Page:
Muskegon Museum of Art brings author Timothy Egan to Muskegon, Michigan

Business News |Mar 13, 2017|2 min read

The Muskegon Museum of Art will present a lecture by National Book Award Winner & New York Times Op-Ed Writer Timothy Egan at the Frauenthal Center in Muskegon on Thursday, May 17 at 7:30 pm. The event is planned as part of the MMA’s historic exhibition, EDWARD CURTIS: THE NORTH AMERICAN INDIAN. Egan will speak about his 2012 award-winning book, Short Nights of the Shadow Catcher: The Epic Life and Immortal Photographs of Edward Curtis and will be available to autograph books following the lecture. Tickets are $10 and are available at or at the Frauenthal Center box office.

Timothy Egan
Photo by Lisa Howe Verhovek

Egan’s story of the life of famed photographer, Edward Curtis, has won praise for its compelling narrative, graceful, prose, originality, and the humanizing of both Curtis and the Native Americans he photographed and admired. Among other awards, this bestselling biography won the Carnegie Medal for the Best Nonfiction Book of 2012, and also was recognized with starred reviews from Booklist, Kirkus, and Publisher’s Weekly.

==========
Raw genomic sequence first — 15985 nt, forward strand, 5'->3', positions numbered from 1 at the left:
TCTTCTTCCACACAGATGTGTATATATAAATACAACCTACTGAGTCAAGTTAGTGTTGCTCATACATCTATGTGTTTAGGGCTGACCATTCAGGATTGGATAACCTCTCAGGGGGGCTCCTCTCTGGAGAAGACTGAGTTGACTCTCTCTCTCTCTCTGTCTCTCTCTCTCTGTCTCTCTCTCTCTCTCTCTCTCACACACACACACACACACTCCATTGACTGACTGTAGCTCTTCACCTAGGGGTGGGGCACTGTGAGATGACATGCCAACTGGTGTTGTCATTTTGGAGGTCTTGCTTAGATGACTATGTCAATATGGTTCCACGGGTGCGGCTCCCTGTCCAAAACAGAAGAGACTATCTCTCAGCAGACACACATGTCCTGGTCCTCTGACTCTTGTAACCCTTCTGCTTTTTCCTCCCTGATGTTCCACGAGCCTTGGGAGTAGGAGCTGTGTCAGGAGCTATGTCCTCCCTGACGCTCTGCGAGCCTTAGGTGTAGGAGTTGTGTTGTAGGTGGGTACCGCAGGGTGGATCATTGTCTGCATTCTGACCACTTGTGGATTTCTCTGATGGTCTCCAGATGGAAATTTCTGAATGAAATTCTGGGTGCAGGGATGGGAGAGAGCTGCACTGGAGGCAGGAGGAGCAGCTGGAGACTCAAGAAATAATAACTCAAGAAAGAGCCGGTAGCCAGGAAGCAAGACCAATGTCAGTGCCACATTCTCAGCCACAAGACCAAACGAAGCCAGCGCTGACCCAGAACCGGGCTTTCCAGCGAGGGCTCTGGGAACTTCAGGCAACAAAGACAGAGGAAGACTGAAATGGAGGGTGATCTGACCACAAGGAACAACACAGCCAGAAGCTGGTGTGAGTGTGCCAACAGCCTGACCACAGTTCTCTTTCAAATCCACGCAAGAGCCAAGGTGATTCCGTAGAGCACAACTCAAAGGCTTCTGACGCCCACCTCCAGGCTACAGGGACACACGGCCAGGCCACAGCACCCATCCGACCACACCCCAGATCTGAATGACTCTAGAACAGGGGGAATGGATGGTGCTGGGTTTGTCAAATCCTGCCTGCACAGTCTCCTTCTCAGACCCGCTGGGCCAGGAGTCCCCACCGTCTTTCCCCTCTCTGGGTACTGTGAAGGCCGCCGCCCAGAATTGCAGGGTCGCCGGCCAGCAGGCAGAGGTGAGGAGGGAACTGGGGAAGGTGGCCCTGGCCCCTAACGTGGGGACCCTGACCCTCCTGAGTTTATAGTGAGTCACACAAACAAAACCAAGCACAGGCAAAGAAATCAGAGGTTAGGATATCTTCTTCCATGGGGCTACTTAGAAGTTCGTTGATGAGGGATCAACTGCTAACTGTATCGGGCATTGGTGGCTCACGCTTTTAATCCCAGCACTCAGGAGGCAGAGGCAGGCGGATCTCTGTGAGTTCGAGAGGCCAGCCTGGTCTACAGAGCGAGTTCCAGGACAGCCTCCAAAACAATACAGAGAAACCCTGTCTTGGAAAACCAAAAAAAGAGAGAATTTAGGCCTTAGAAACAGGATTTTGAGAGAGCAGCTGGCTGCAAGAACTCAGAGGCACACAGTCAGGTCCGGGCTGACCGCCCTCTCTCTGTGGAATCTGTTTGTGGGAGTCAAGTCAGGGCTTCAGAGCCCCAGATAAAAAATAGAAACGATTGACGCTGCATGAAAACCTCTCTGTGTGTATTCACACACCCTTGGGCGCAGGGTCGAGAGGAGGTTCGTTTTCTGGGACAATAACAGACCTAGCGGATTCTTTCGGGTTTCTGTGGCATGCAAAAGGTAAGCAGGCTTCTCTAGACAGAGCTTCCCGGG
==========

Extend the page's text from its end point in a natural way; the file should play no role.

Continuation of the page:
Short Nights of the Shadow Catcher book cover

Egan worked for 18 years as a writer for The New York Times, first as the Pacific Northwest correspondent and then as a national enterprise reporter. He continues to write a lively opinion column for the Times. His other books include the recently best-selling The Immortal Irishman, his National Book Award winning history of the people who lived through the Dust Bowl, The Worst Hard Time, as well as The Big Burn, The Good Rain, Breaking Blue, and Lasso the Wind. Egan also won the Pulitzer Prize in 2001 as part of a team of reporters who wrote the series How Race Is Lived in America. 


The Muskegon Museum of Art is located at 296 W. Webster Ave., Muskegon, MI 49440. Call 231-720-2580 or visit for visitor information.


The Frauenthal Center is located at 425 W. Western Ave., Muskegon, MI 49441. For ticket information, go to or call the Frauenthal Center at 231-727-8001.